Thanks to everyone for their advice and comments.

What a great community of knowledge and encouragement when you are faced with these point of non-return decisions and activities.

Now I can start to put it back together !!!


A bit late to the party here.... but some rust disolving solutions now available....

WD-40 is not a rust dissolver.   It is a Water Displacement from the 40th mission of one of our space adventures back in the last century!  Used to keep ice off of the space craft.

That said, some dis-solvents that I like:

1) PB blaster. It works, but it may take some time........keep soaking what ever you are working on and testing it with a wrench etc...... I've had it work quickly and on other bits, perhaps a matter of weeks......(non-crucial project....)

2) Evap-O-Rust   Non toxic solution dissolves rust.   Not sure about it's penetrating qualities.....  Soaking for 24 hours usually cleans small stuff up.  I have used it to remove surface rust from small steel bits, nuts and bolts, bezels, brackets, before painting.  Doesn't seem to harm zinc or chrome coatings.  Will sometimes leave a blackish coating that you can wipe off or remove using a soft brass brush so as not to dork up the metal surface finish.    I find it much easier than chasing parts around the garage after the wire wheel flings them into the dark abyss....!

It does absorb moisture from the air, so use it in a closed container if possible......I keep a small collection of plastic "Costco" type containers from snack foods etc to do various size pieces.   Tougher with a set of lower arms, but me fears that I will need to do the same operation soon!  It's bugging me not knowing......

Once done with it, dump it into the toilet (probably not for septic systems!) or give your lawn some more iron..... won't hurt it.

Last edited by mangusta

Thanks for the great information. It will not go to waste as I am sure there will be more challenges involving rust in the front end.

Once I managed to press the shafts out I removed the shells. I was surprised the new ones are brass , the old ones were all steel. Except for the one in two pieces the others put up a bit of a fight before removal. I then scraped down the insides of the uprights and wire brushed the internal surfaces then covered them in grease. I checked out the cost of having 321 SS replacements for the liner shaft and it was more to have them done than the entire shaft repair kit. And I would have had to wait 2-3 weeks.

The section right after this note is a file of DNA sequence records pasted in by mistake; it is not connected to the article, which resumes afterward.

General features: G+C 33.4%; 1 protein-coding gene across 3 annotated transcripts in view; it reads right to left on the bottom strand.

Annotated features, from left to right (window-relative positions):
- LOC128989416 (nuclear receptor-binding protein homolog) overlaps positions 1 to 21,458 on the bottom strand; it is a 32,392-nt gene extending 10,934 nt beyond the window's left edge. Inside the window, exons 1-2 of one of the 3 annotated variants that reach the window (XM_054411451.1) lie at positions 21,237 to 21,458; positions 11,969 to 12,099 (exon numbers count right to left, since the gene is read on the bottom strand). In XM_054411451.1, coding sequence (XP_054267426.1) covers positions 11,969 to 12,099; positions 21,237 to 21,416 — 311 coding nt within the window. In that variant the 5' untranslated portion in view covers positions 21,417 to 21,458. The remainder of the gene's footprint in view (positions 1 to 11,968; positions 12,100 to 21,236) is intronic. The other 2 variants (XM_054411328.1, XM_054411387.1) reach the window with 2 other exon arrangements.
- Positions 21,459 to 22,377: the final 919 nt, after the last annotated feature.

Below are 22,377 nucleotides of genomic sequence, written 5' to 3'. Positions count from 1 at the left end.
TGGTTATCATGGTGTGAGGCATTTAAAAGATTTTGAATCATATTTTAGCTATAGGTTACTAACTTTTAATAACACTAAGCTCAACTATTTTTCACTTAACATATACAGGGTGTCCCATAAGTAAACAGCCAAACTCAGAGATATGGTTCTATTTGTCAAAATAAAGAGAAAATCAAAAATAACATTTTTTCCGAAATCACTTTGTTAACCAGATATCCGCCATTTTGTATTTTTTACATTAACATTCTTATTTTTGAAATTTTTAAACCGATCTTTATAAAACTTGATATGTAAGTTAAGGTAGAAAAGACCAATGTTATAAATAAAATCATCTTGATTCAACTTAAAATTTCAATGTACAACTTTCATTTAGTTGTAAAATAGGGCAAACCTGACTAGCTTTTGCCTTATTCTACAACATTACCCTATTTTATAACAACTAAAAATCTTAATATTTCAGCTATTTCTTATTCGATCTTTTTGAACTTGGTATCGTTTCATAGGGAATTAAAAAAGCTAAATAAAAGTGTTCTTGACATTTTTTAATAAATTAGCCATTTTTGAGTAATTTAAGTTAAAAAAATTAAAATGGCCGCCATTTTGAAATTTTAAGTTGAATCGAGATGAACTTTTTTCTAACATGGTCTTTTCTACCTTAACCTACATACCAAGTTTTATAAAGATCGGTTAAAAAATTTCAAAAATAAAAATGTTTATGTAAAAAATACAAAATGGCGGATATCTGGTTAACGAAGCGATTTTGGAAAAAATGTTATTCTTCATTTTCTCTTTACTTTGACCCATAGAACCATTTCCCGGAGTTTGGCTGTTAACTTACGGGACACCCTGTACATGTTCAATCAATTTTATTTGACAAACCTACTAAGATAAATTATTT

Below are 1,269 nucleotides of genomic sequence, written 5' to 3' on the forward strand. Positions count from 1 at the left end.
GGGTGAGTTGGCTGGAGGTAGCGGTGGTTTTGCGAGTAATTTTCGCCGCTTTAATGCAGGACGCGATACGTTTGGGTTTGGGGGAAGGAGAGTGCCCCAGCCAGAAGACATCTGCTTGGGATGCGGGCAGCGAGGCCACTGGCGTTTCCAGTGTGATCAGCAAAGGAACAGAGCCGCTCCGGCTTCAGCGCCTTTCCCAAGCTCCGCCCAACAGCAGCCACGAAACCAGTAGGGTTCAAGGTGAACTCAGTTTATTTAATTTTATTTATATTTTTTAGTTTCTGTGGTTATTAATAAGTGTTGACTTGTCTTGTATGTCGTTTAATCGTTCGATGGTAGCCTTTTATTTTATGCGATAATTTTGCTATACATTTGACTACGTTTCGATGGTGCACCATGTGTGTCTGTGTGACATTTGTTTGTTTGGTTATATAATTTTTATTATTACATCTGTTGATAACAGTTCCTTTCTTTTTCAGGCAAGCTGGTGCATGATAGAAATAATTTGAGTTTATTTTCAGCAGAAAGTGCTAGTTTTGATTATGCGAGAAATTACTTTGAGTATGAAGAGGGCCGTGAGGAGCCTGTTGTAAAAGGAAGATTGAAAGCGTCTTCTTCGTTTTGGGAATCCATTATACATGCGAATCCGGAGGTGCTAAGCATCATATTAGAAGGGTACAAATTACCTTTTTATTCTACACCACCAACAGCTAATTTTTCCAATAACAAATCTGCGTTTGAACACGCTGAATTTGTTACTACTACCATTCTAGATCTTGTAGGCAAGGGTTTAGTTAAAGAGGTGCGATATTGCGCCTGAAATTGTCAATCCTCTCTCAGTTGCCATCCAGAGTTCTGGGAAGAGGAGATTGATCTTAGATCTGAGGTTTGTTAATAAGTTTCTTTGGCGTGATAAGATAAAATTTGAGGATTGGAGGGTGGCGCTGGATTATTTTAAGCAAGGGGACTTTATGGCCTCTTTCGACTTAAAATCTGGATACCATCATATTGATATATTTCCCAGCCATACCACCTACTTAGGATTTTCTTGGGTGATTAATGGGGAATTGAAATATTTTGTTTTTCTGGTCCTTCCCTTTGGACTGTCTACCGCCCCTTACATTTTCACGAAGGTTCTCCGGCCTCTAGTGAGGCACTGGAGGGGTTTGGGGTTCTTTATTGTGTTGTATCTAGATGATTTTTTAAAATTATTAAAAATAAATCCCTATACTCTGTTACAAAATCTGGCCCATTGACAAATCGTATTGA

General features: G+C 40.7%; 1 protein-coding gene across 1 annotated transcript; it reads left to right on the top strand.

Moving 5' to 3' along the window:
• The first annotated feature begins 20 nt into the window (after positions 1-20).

So that plan was shelved and I  pressed in the brass bushes - this was not so hard and can be done in a decent sized vice with lined jaws. Just be careful they stay straight otherwise you could wreak them. The inner shaft liner can be drifted in with a timber mallet once both bushes are in.

Just make sure the brass bushes and the inner shaft ends are flush both ends when your finished. It may need a touch in the press to finish them off.

They sure look a heck of a lot better now !


Images (2)
  • pivot shaft 1: New shafts and bushings
  • Pivot shaft 2

One of the dead give-aways for issues with the lower pivot shaft issues is the a arm having any movement at all on the lower upright. If it moves at all, one of the support shells are likely badly worn or broken . In my case there was two indicators - The wheel could move laterally a few millimeters on the lower shaft, and if the lower shaft bolts were removed neither shaft would rotate. One was locked inside the upright - the other was seized in the a arm pivot. There was no possible insertion or extraction possible on the shaft .All bad signs and indicators a repair is required and soon.